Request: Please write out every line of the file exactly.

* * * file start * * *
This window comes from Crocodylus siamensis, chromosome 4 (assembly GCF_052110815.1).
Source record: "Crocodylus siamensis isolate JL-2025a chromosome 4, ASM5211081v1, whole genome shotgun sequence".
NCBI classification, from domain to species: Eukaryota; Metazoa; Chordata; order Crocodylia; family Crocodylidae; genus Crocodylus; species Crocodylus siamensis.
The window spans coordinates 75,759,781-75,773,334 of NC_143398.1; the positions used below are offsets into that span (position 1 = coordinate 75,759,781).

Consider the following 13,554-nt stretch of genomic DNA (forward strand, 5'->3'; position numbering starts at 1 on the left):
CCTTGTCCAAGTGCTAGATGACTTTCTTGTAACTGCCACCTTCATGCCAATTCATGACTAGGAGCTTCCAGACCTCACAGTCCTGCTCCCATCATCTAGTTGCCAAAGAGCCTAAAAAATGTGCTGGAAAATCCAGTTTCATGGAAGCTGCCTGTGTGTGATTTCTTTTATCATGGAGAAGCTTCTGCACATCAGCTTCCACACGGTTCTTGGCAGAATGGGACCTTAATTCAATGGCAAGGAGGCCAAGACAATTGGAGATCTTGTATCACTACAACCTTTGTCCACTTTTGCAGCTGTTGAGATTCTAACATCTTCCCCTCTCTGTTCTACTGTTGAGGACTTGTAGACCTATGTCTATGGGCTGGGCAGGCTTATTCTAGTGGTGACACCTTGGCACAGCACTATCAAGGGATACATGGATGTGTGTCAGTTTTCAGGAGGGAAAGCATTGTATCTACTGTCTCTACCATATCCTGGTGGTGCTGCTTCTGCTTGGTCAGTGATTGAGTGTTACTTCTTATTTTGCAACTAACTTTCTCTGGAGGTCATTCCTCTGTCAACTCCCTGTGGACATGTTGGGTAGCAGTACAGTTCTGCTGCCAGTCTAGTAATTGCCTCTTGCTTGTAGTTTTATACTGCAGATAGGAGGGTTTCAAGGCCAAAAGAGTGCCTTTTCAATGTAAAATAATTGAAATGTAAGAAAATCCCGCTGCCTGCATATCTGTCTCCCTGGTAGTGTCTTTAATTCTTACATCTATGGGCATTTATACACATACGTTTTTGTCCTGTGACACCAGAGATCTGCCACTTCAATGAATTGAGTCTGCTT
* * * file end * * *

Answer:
This window comes from Crocodylus siamensis, chromosome 4 (assembly GCF_052110815.1).
Source record: "Crocodylus siamensis isolate JL-2025a chromosome 4, ASM5211081v1, whole genome shotgun sequence".
NCBI classification, from domain to species: Eukaryota; Metazoa; Chordata; order Crocodylia; family Crocodylidae; genus Crocodylus; species Crocodylus siamensis.
The window spans coordinates 75,759,781-75,773,334 of NC_143398.1; the positions used below are offsets into that span (position 1 = coordinate 75,759,781).

Consider the following 13,554-nt stretch of genomic DNA (forward strand, 5'->3'; position numbering starts at 1 on the left):
CCTTGTCCAAGTGCTAGATGACTTTCTTGTAACTGCCACCTTCATGCCAATTCATGACTAGGAGCTTCCAGACCTCACAGTCCTGCTCCCATCATCTAGTTGCCAAAGAGCCTAAAAAATGTGCTGGAAAATCCAGTTTCATGGAAGCTGCCTGTGTGTGATTTCTTTTATCATGGAGAAGCTTCTGCACATCAGCTTCCACACGGTTCTTGGCAGAATGGGACCTTAATTCAATGGCAAGGAGGCCAAGACAATTGGAGATCTTGTATCACTACAACCTTTGTCCACTTTTGCAGCTGTTGAGATTCTAACATCTTCCCCTCTCTGTTCTACTGTTGAGGACTTGTAGACCTATGTCTATGGGCTGGGCAGGCTTATTCTAGTGGTGACACCTTGGCACAGCACTATCAAGGGATACATGGATGTGTGTCAGTTTTCAGGAGGGAAAGCATTGTATCTACTGTCTCTACCATATCCTGGTGGTGCTGCTTCTGCTTGGTCAGTGATTGAGTGTTACTTCTTATTTTGCAACTAACTTTCTCTGGAGGTCATTCCTCTGTCAACTCCCTGTGGACATGTTGGGTAGCAGTACAGTTCTGCTGCCAGTCTAGTAATTGCCTCTTGCTTGTAGTTTTATACTGCAGATAGGAGGGTTTCAAGGCCAAAAGAGTGCCTTTTCAATGTAAAATAATTGAAATGTAAGAAAATCCCGCTGCCTGCATATCTGTCTCCCTGGTAGTGTCTTTAATTCTTACATCTATGGGCATTTATACACATACGTTTTTGTCCTGTGACACCAGAGATCTGCCACTTCAATGAATTGAGTCTGCTT